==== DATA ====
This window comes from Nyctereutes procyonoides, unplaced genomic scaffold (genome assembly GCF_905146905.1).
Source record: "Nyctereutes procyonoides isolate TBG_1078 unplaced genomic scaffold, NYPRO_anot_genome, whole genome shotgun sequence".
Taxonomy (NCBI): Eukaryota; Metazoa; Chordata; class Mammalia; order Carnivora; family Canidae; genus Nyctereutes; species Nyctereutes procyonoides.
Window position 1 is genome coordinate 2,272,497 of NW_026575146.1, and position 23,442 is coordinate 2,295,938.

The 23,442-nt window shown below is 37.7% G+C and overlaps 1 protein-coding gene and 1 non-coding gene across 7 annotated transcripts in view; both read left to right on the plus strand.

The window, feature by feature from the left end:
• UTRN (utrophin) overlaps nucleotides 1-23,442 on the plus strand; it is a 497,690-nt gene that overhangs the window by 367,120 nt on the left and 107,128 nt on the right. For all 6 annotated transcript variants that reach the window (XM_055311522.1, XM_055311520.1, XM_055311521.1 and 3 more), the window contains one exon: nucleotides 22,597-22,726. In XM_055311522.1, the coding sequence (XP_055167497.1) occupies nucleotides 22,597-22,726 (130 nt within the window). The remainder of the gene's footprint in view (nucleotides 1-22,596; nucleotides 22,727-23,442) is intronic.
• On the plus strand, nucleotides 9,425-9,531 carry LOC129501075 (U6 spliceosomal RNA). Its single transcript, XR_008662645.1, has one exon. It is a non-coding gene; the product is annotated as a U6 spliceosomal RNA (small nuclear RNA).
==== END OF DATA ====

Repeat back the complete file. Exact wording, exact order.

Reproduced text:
This window comes from Nyctereutes procyonoides, unplaced genomic scaffold (genome assembly GCF_905146905.1).
Source record: "Nyctereutes procyonoides isolate TBG_1078 unplaced genomic scaffold, NYPRO_anot_genome, whole genome shotgun sequence".
Taxonomy (NCBI): Eukaryota; Metazoa; Chordata; class Mammalia; order Carnivora; family Canidae; genus Nyctereutes; species Nyctereutes procyonoides.
Window position 1 is genome coordinate 2,272,497 of NW_026575146.1, and position 23,442 is coordinate 2,295,938.

The 23,442-nt window shown below is 37.7% G+C and overlaps 1 protein-coding gene and 1 non-coding gene across 7 annotated transcripts in view; both read left to right on the plus strand.

The window, feature by feature from the left end:
• UTRN (utrophin) overlaps nucleotides 1-23,442 on the plus strand; it is a 497,690-nt gene that overhangs the window by 367,120 nt on the left and 107,128 nt on the right. For all 6 annotated transcript variants that reach the window (XM_055311522.1, XM_055311520.1, XM_055311521.1 and 3 more), the window contains one exon: nucleotides 22,597-22,726. In XM_055311522.1, the coding sequence (XP_055167497.1) occupies nucleotides 22,597-22,726 (130 nt within the window). The remainder of the gene's footprint in view (nucleotides 1-22,596; nucleotides 22,727-23,442) is intronic.
• On the plus strand, nucleotides 9,425-9,531 carry LOC129501075 (U6 spliceosomal RNA). Its single transcript, XR_008662645.1, has one exon. It is a non-coding gene; the product is annotated as a U6 spliceosomal RNA (small nuclear RNA).